Personal Narratives Matter

When was the last time you came around to a new position on a big issue? If you're like most people, then this hasn't happened to you for years. Why is it so unlikely that we ever change our views on anything?

One possibility is that it takes a certain amount of work to integrate a new position with all of our other perspectives. It only makes sense to change your opinion about X if it doesn't also create major conflicts with your beliefs about Y, Z, and so on. If you've already integrated all your beliefs into a single, underlying philosophy, it will prove nearly impossible to change your mind on any given issue. You'll only do it if you manage to also change your underlying philosophy.

Keep this in mind as you read what Steve Horwitz wrote yesterday at Bleeding Heart Libertarians. To sum it up, Horwitz believes that Ron Paul should do a better job of steering clear of avowed racists. Predictably, the Ron Paul contingent is now out in force, responding very defensively to Horwitz's point. In my view, criticism of Horwitz on this issue badly misses the mark, and the reason is because personal narratives matter.

Few people in the Unofficial Steve Sailer Fan Club really understand the severity of racism, and I presume this is because they haven't much experience with it. Once a large majority of people in your community democratically agree that you shouldn't be afforded the same kind of respect and dignity that everyone else gets, your whole life changes. The disrespect to which you're subjected infects every aspect of your life; the only way to solve the problem is to escape somehow.

The United States, in particular, has some deep wounds regarding racism. They're not going away any time soon. Those of us who are close enough to the issue to feel strongly about it seem to be equipped with a good moral understanding of the necessity of routing out racism wherever we find it. It's important for two reasons.

First, because only an equal and opposite measure of social stigma can overcome the socially enacted hatred of racism. That is, you can often win groups of people over to the non-racist side simply by taking a stand against it publicly, when called to do so.

The second reason goes back to personal narratives. In today's political climate, "Progressivism" has lain claim to the racism issue, even to the extent that many people associate with the left merely because they oppose racism. If there is value in winning hearts and minds over to new ways of thinking, new methods for solving problems, the next generation of political concepts, and so forth, then one requirement is that the new ideas change some minds. This means that some people are going to have to integrate new ideas into their preexisting opposition to racism. It takes time to change a person's mind, and it often requires patient persistence and repetition of key concepts. This is how anyone learns anything, really.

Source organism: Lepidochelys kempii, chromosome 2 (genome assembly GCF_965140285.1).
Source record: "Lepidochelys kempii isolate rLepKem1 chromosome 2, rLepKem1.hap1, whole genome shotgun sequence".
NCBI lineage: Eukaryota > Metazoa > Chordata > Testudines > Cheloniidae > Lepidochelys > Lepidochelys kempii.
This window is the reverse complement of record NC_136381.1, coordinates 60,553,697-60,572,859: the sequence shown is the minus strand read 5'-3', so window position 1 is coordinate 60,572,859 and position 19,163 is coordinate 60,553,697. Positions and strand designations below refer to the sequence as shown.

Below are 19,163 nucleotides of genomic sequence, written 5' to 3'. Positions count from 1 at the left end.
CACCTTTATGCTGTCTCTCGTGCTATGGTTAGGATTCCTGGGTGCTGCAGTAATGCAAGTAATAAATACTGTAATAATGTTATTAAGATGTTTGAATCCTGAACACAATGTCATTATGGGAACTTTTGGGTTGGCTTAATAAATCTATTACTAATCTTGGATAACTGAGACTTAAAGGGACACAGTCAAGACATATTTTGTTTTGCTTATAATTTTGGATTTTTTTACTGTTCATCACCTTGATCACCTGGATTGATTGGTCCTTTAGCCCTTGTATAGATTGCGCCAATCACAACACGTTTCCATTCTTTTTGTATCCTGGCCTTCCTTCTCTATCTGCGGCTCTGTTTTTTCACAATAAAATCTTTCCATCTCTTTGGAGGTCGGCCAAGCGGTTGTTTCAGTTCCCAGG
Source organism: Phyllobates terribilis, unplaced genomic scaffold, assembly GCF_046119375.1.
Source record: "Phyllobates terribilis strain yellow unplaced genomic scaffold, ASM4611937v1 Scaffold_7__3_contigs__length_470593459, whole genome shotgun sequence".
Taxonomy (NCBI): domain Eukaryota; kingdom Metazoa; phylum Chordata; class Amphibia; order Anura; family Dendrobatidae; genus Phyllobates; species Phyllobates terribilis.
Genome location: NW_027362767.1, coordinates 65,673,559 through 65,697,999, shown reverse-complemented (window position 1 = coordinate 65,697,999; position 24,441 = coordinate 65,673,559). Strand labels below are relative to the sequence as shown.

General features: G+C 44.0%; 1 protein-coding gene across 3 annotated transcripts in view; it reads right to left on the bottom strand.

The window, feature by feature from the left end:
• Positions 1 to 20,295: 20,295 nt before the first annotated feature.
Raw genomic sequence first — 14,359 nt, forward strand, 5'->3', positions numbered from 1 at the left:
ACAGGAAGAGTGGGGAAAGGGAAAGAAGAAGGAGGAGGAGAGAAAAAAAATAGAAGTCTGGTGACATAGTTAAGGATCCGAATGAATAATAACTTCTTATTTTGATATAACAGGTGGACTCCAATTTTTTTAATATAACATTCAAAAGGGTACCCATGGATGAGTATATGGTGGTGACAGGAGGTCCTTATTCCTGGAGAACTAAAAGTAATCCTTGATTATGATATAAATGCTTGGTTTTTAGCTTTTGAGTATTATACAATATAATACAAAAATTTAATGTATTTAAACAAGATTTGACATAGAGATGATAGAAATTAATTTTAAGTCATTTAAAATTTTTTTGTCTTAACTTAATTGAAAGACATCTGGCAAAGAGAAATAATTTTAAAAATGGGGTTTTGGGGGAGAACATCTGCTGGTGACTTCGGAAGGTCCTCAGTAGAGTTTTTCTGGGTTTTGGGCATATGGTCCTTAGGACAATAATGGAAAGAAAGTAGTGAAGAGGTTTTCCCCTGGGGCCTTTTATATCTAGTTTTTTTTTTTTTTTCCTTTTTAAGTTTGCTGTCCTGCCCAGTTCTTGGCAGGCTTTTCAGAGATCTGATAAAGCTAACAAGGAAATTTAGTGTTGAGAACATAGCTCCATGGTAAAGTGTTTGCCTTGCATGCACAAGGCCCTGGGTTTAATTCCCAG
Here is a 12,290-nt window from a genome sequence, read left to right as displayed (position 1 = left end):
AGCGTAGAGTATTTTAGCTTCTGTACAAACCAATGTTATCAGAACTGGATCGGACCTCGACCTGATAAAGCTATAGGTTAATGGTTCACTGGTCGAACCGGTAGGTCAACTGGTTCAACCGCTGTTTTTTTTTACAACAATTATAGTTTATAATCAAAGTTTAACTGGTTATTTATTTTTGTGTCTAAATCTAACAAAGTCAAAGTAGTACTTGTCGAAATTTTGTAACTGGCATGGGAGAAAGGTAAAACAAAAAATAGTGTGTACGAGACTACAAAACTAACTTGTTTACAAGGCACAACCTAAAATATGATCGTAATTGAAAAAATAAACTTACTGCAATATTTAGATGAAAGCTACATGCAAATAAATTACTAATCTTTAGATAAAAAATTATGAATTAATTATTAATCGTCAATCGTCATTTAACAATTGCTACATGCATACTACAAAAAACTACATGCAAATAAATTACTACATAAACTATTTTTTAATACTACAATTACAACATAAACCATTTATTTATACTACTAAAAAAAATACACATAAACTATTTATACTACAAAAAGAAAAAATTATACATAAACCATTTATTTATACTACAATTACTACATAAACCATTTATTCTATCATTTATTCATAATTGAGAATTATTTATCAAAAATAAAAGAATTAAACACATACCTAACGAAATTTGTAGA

Where the "who cares about racism?" libertarians go wrong is that they have no desire to nurse this process. They badly underestimate the severity of the scars of racism in the United States. They want to skim over the issue and get to what they feel are the more important matters: natural rights, economic efficiency, freedom from coercion, and so forth.

But if someone is really concerned about racism, you'll never get anywhere by waving away those concerns with a sneering dismissal of the idea. You don't help them see your point of view. All you do is drive them away from people who are now associated with both racism and an aggressive, condescending response to their reticence.

So, Horwitz is exactly right. It's best for advocates of libertarianism to make it easy for potential newcomers to integrate new ideas into their personal narrative. Racism is hugely important in America, it just is. That's not going to magically go away, no matter how many condescending articles Tom Woods writes. Libertarians need to look it in the face and speak to it.

I mean, how hard is it to unequivocally disavow racism, anyway?